for people ages 18-90 (full criteria)
study started
completion around



There are no guidelines or prospective studies defining the optimal surgical treatment for gliomas of older patients (≥70 years) or those with limited functioning performance at presentation (KPS ≤70). Therefore, the decision between resection and biopsy is varied, amongst neurosurgeons internationally and at times even within an instiutition. This study aims to compare the effects of maximal tumor resection versus tissue biopsy on survival, functional, neurological, and quality of life outcomes in these patient subgroups. Furthermore, it evaluates which modality would maximize the potential to undergo adjuvant treatment.

This study is an international, multicenter, prospective, 2-arm cohort study of observational nature. Consecutive HGG patients will be treated with resection or biopsy at a 3:1 ratio. Primary endpoints are: 1) overall survival (OS) and 2) proportion of patients that have received adjuvant treatment with chemotherapy and radiotherapy. Secondary endpoints are 1) proportion of patients with NIHSS (National Institute of Health Stroke Scale) deterioration at 6 weeks, 3 months and 6 months after surgery 2) progression-free survival (PFS); 3) quality of life at 6 weeks, 3 months and 6 months after surgery and 4) frequency and severity of Serious Adverse Events (SAEs). Total duration of the study is 5 years. Patient inclusion is 4 years, follow-up is 1 year.


Trial design This is an international, multicenter, prospective, observational, 2-arm cohort study (registration: ID number TBA). Eligible patients are treated with either resection or biopsy with a 3:1 ratio with a sequential computer-generated random number as subject ID.

Study objectives The primary study objective is to evaluate safety and efficacy of resection versus biopsy in HGG patients as measured by overall survival (OS) and receipt of adjuvant treatment with chemotherapy and radiotherapy. Secondary study objectives are to evaluate postoperative neurological morbidity, progression-free survival (PFS), postoperative quality of life and SAEs after resection or biopsy as measured by NIHSS deteriration, tumor progression on MRI scans, quality of life questionnaires (QLQ C30, EORTC QLQ BN20, EQ 5D), and recording SAEs respectively.

Study setting and participants Patients will be recruited from the neurosurgical or neurological outpatient clinic or through referral from general hospitals of the participating neurosurgical hospitals, located in Europe and the United States. The study is carried out by centers from the ENCRAM Consortium.

Study patients are allocated to either the supramaximal or maximum safe resection group and will undergo evaluation at presentation (baseline) and during the follow-up period at 6 weeks, 3 months, 6 months and 12 months postoperatively. Motor function will be evaluated using the NIHSS (National Institute of Health Stroke Scale) scale. Cognitive function will be assessed using the Montreal Cognitive Assessment (MOCA). Patient functioning with be assessed with the Karnofsky Performance Scale (KPS) and the ASA (American Society of Anesthesiologists) physical status classification system. Health-related quality of life (HRQoL) will be assessed with the EORTC QLQ C30, EORTC QLQ BN20 and EQ 5D questionnaires. Overall survival and progression-free survival will be assessed at 12 months postoperatively. We expect to complete patient inclusion in 4 years. The estimated duration of the study (including follow-up) will be 5 years.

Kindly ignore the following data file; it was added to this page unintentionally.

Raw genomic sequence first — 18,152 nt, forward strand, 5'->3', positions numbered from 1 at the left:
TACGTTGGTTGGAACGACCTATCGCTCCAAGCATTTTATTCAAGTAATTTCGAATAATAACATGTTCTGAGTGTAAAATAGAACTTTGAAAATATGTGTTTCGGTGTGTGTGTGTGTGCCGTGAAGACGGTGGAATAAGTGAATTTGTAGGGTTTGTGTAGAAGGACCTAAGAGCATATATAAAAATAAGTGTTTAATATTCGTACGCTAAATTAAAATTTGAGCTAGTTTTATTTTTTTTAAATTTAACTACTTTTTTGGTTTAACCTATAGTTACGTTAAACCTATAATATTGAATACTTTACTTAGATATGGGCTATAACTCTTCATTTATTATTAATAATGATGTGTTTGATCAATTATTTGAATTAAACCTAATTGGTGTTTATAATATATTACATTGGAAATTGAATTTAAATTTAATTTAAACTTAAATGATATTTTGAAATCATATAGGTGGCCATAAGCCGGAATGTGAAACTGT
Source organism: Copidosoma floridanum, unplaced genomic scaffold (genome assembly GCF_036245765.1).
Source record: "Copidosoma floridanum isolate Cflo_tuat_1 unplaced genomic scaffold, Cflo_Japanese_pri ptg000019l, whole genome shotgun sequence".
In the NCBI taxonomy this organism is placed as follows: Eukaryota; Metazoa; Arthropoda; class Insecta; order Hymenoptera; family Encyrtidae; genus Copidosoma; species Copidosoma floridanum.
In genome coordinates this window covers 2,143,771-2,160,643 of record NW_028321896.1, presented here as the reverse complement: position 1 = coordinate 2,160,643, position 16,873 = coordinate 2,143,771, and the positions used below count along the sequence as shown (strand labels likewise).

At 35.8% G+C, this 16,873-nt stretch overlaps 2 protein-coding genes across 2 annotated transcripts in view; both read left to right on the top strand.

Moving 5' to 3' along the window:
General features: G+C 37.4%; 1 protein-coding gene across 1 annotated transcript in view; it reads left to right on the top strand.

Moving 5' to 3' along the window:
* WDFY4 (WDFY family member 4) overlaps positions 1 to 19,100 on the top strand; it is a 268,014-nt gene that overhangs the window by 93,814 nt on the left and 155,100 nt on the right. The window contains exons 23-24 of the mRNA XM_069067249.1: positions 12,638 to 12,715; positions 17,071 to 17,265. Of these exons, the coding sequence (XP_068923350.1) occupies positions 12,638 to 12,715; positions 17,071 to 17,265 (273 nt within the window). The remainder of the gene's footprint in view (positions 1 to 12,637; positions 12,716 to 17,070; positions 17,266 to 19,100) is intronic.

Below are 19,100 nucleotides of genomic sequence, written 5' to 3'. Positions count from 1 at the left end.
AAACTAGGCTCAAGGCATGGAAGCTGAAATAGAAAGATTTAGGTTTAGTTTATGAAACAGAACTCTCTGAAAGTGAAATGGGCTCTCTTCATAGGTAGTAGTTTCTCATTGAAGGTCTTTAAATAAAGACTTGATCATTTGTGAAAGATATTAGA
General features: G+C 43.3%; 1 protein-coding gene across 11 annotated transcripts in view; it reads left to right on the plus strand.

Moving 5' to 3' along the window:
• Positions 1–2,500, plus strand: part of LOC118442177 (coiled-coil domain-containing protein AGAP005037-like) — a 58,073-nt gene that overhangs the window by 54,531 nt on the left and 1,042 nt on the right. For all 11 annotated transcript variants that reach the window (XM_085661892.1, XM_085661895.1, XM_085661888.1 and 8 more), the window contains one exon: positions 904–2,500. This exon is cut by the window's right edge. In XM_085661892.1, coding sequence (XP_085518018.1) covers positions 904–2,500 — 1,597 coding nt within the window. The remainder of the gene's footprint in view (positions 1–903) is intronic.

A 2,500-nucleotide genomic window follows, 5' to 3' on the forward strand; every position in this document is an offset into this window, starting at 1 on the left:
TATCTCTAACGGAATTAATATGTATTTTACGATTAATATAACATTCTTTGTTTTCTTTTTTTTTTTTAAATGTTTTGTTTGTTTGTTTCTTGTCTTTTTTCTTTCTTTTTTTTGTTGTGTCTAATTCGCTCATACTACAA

Glioblastoma, Glioblastoma, IDH-wildtype, Glioblastoma Multiforme, Glioblastoma Multiforme, Adult, Glioblastoma Multiforme of Brain, Resection, Biopsy, Survival, Quality of life, Tumor resection, Tumor biopsy


You can join if…

Open to people ages 18-90

  1. Age ≥18 years and ≤90 years
  2. Tumor diagnosed as HGG (WHO grade III/IV) on MRI as assessed by the neurosurgeon
  3. Written informed consent

You CAN'T join if...

  1. Tumors of the cerebellum, brainstem or midline
  2. Medical reasons precluding MRI (e.g. pacemaker)
  3. Inability to give written informed consent
  4. Secondary high-grade glioma due to malignant transformation from low-grade glioma
  5. Second primary malignancy within the past 5 years with the exception of adequately treated in situ carcinoma of any organ or basal cell carcinoma of the skin


  • University of California, San Francisco accepting new patients
    San Francisco California 94143 United States
  • Massachusetts General Hospital accepting new patients
    Boston Massachusetts 02114 United States


accepting new patients
Start Date
Completion Date
Jasper Gerritsen
Study Type
Expecting 564 study participants
Last Updated